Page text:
So I enrolled, I got trained, and afterwards, we were sent to receive training courses, and then we formed an association. I opened up the market, and devoted myself to the marketing, perhaps because I already had some knowledge about the marketing field. But from that point, a kind of inequity started to occur: some worked but others didn't, they didn't comply with the sale orders, and I was the one to blame. So I had another light bulb moment and I thought: "Why don't I start running a business instead?" I saw the necessity of a good project. I had a sort of group, so I started with a bunch of 30 people, and they gradually reduced down to a few people, and we became very familiar to one another. But then a family took command, I didn't like that because the business was supposed to give employment to many people, not only the members of one family, so we decided to start running a business by ourselves2… 

We… Two or more persons?
Yes, yes, a cousin of mine called Thalita, who had also joined the project.  She was the most responsible with the sale orders; she complied with everything I asked her to do. Then we conversed and decided to start a business…

When was that? When did La Chetina start? Or…
La Chetina and Arcolacta, which is the same thing because La Chetina is the legal business's name…and Arcolacta… Well, we didn't have so much experience, so indeed we didn't know how to name our business, and we liked the name Arcolacta.  Why?, Because of the rainbow (el arco iris in Spanish), the rainbow that shows up here in Cheto, and the word lactosa (lactose; a sugar found in milk), we made a compound name… but in fact, La Chetina started running two years ago, in March…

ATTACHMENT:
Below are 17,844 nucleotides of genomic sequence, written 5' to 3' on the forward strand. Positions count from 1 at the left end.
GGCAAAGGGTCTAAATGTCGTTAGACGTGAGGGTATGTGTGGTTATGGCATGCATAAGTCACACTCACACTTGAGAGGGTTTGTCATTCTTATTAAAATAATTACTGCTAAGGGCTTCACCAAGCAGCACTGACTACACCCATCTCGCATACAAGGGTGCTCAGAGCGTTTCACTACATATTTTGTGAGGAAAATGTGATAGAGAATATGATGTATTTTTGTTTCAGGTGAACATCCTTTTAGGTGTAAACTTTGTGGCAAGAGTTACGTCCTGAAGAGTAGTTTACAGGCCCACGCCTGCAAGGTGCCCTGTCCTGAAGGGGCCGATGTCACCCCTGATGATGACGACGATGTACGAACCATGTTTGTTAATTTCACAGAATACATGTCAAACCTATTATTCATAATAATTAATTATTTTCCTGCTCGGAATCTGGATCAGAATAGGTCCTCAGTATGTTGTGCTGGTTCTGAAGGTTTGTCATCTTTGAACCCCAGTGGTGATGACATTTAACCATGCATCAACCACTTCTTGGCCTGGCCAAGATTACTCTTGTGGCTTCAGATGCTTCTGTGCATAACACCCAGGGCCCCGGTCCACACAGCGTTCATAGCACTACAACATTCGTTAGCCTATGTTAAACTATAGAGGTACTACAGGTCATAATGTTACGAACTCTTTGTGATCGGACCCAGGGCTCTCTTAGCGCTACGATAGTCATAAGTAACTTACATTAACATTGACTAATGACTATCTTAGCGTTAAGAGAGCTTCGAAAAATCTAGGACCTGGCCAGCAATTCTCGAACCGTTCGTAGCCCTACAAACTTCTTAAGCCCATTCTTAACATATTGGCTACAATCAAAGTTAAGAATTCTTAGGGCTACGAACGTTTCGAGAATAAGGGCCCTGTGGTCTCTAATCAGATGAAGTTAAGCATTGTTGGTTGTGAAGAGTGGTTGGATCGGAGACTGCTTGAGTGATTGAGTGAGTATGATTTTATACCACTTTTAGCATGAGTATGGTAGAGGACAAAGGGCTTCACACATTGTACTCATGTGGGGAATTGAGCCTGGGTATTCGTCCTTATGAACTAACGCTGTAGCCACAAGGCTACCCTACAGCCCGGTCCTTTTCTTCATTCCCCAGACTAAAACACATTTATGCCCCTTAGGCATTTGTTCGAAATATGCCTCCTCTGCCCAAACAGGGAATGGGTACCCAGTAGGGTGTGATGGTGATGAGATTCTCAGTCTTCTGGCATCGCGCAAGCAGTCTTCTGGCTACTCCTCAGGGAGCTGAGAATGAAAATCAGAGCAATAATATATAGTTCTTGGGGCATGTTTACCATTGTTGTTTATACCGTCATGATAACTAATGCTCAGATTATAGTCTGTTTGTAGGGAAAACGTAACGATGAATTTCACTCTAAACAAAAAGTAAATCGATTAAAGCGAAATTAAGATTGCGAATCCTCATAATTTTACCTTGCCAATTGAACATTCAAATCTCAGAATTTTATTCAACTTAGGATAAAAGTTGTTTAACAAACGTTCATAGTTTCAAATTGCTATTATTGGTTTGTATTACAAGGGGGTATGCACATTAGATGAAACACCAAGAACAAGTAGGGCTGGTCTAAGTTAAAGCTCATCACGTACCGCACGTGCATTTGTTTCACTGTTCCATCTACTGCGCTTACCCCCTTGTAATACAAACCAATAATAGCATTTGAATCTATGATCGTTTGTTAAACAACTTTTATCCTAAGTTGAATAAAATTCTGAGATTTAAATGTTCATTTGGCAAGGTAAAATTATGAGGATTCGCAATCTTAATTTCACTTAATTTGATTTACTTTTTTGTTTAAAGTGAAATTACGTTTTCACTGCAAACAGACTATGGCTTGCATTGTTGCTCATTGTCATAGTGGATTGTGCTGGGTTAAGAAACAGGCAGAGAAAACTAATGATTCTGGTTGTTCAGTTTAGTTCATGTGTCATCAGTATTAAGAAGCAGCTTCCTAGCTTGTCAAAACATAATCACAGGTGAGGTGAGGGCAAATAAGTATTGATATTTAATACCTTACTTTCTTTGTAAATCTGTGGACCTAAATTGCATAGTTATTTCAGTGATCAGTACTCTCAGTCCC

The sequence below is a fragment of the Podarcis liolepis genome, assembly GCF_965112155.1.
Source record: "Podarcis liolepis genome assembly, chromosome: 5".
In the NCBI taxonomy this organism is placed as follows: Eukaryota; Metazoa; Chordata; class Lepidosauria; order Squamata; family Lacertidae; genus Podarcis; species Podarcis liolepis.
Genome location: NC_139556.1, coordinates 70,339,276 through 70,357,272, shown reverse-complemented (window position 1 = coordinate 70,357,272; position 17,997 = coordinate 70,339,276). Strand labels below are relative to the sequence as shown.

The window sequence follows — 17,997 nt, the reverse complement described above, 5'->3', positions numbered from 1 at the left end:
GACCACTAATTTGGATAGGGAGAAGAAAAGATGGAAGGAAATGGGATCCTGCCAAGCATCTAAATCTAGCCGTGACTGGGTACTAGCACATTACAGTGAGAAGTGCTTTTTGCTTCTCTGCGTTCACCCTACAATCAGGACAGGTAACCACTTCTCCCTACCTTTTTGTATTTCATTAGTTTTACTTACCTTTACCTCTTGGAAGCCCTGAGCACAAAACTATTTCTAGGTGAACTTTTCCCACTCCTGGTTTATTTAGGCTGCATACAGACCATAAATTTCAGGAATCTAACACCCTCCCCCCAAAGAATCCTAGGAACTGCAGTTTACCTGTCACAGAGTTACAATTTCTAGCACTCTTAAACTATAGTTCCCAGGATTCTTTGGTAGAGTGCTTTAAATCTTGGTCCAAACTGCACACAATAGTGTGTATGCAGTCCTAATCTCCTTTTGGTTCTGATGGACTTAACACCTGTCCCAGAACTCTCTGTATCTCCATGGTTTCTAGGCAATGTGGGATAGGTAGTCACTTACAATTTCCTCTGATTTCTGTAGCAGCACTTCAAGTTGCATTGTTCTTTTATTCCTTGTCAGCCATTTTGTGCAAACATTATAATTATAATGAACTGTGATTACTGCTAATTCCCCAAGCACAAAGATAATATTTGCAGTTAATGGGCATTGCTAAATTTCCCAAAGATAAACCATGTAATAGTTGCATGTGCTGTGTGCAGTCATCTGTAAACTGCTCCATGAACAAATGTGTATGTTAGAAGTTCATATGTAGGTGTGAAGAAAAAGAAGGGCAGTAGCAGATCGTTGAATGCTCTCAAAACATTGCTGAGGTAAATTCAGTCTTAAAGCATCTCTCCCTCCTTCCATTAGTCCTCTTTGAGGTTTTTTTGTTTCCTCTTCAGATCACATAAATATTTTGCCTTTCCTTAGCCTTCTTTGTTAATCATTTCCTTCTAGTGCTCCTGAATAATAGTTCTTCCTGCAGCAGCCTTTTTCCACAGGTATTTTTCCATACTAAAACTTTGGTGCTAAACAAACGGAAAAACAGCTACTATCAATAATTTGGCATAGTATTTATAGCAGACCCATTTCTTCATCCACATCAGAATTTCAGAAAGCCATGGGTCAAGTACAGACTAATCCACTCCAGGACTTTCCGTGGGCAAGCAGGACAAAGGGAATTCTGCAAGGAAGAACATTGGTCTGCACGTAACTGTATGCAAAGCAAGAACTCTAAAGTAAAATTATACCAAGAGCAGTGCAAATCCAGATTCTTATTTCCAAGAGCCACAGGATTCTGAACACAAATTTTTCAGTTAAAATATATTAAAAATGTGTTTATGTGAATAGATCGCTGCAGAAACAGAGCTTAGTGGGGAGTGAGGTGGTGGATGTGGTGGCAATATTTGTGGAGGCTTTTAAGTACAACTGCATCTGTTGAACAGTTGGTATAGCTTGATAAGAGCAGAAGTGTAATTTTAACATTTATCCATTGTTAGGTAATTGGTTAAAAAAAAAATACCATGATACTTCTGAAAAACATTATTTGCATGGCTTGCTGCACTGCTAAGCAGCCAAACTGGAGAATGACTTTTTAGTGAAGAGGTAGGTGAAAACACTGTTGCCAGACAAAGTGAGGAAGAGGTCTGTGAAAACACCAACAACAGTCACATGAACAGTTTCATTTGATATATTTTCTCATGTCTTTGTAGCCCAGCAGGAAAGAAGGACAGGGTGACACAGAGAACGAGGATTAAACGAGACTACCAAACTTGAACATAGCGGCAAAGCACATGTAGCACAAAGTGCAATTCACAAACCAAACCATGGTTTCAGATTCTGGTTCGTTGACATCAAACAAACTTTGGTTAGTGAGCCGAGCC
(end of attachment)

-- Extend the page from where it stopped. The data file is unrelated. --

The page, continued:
Yes, in March 2007 the production started, and it was inaugurated in May, but we observed that the name La Chetina had more impact than Arcolacta, so now we are gradually changing the brand name.

How many people – you say that it's all women – form the work team of La Chetina /Arcolacta?
See, we are two investing partners, and we have four women working for us at the factory, besides of the stores….

How many stores do you have now?
Three, one in Cheto and two in Chachapoyas: there we have two students. Actually, we usually give opportunities to students… see, my original idea was something like a social commitment, and giving employment to students. In Chachapoyas I have students who work part-time, and here at the factory I have four women - they are unmarried mothers and have kids – they were trained for two years, and now they get incomes for themselves and their kids; now they have become experts in the yoghurt preparation stuff.

How is the business running?
La Chetina – as we are known – is running very well. Besides the three stores that we own, we sell our products in Pedro Ruiz, Luya and Bagua. For instance, people from outside Chachapoyas come along to buy our products and take them to Lima, Chiclayo, Trujillo or Tarapoto. The people of Chachapoyas are learning to consume our products; now they have yoghurt at breakfast or mid-afternoon, as a dessert or to accompany the meals. That makes me feel very pleased, I like seeing people like my products. I think that the reason is because we make it as if we were going to eat it ourselves; we make it with much affection and care, so everyone will always consume it.  We have achieved faithful clients… men, juveniles, mothers. They keep their jars to buy yoghurt, cheese or marmalade. Besides, we use local raw materials, from Amazonas, fruits that have always been consumed here, but now they consume them in yoghurt or marmalade.

Tell us something about the raw materials that you utilise, I know that you use milk, strawberries and other fruits, and that you make some traditional products… how do you receive those products?… and how do you work in that market with the population itself? Tell us a little about that.